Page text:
The afterlife is NOT about religion. Religions are all created by man.
As someone who has written 4 books about the afterlife it's not about religion. It's about life transitioning to a different state of energy. You can call the other side whatever you want whether its heaven, paradise, valhalla, elysium... doesn't matter.
I'm not doubting that people have after death experiences, but some three books I started reading were so blatantly tailored to promote the writer's religion (in one case the book was written by a boy's father who was the pastor of his own church), that I can't get through them.
It's fine for writers to include their experiences, but not to promote their religion. In one book, written by a doctor's experience, I was disgusted to read "I was carried by Jesus (who is a Caucasian, brown-haired, blue-eyed man) and brought to Heaven." Jesus was NOT a Caucasian. He was of middle-eastern descent and archaeologists have already provided a picture of what he does look like- black hair, brown eyes, olive skin.
Further, the book was full of quotations from the bible. That's NOT an afterlife experience. It's a promotion for a religion. So, I couldn't finish the book and I threw it out.
Another book was about the experience of a young boy who had an after death experience. This one was made into a movie! It was filled with "experiences" of things that were taken straight out of the bible - like "streets of gold." That book is called "Heaven is for Real: A Little Boy's Astounding Story..."
It turns out that that book was a SHAM to promote religion. It was written by the boy's father, who is a preacher in his own church!!!
USA Today reported on 4/21/2011 -"Heaven, released in November as a paperback original with a first printing of 40,000 copies, was written by Colton's father, the Rev. Todd Burpo, who has a small evangelical congregation in Imperial, Neb. It was co-written by Lynn Vincent, who collaborated with Sarah Palin on the best seller Going Rogue."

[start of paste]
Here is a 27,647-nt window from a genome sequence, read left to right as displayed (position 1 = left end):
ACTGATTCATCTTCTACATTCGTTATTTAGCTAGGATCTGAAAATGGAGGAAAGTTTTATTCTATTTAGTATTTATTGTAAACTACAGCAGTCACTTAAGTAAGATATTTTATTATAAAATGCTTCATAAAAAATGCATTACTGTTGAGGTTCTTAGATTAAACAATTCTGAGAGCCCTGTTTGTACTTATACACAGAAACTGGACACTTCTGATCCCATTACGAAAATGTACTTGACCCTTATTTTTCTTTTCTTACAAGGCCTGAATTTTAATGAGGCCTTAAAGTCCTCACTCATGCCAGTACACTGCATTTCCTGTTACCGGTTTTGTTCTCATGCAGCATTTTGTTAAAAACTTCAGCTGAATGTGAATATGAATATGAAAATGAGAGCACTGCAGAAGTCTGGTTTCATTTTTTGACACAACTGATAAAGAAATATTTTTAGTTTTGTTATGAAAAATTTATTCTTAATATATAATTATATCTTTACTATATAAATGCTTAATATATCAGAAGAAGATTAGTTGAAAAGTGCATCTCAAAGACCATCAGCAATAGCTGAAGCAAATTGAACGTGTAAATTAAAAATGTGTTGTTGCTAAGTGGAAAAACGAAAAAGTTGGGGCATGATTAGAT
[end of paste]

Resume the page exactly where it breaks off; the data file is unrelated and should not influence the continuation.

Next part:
Finally, another book by a man who was struck by lightning and died for 28 minutes, tells about his experiences that basically dictate the Mormon religion. I read a couple of chapters and quickly realized that this was a big promotion for the Mormon faith, so I discarded that one, too.
So, I'm not telling to not to read any books on after death experiences, but take the highly religiously slanted ones with a grain of salt. I'm not denying these people died and came back. I'm simply saying that after their experience they deeply integrated their religious beliefs into their books (except in the case of the boy's experience, where the preacher wrote it).
MY CAUTION: If some book about an afterlife experience practically quotes things from a religious text or a religion, then it's not worth reading. It's likely been written to promote the religion and not the experience.